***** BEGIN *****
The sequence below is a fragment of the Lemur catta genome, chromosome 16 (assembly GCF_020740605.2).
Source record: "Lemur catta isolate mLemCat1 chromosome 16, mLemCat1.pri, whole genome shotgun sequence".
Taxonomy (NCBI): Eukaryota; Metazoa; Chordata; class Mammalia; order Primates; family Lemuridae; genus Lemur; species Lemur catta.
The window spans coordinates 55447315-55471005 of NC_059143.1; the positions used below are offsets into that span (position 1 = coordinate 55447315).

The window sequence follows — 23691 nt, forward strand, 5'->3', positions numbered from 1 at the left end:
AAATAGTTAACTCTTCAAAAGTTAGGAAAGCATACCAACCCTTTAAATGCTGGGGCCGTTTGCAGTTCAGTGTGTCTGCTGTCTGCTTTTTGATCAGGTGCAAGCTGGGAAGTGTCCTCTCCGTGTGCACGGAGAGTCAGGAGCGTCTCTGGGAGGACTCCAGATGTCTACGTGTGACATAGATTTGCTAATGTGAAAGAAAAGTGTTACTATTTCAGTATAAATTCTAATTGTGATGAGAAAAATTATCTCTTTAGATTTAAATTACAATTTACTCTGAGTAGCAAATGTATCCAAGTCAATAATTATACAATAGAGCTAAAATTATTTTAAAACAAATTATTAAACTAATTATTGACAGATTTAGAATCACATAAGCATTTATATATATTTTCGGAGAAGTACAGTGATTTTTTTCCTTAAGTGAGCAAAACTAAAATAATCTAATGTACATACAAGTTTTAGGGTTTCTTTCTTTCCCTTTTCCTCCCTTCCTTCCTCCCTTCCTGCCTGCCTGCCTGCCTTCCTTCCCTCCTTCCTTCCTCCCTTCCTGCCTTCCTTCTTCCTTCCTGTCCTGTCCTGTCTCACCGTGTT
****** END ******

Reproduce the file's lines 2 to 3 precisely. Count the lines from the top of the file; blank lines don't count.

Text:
Source record: "Lemur catta isolate mLemCat1 chromosome 16, mLemCat1.pri, whole genome shotgun sequence".
Taxonomy (NCBI): Eukaryota; Metazoa; Chordata; class Mammalia; order Primates; family Lemuridae; genus Lemur; species Lemur catta.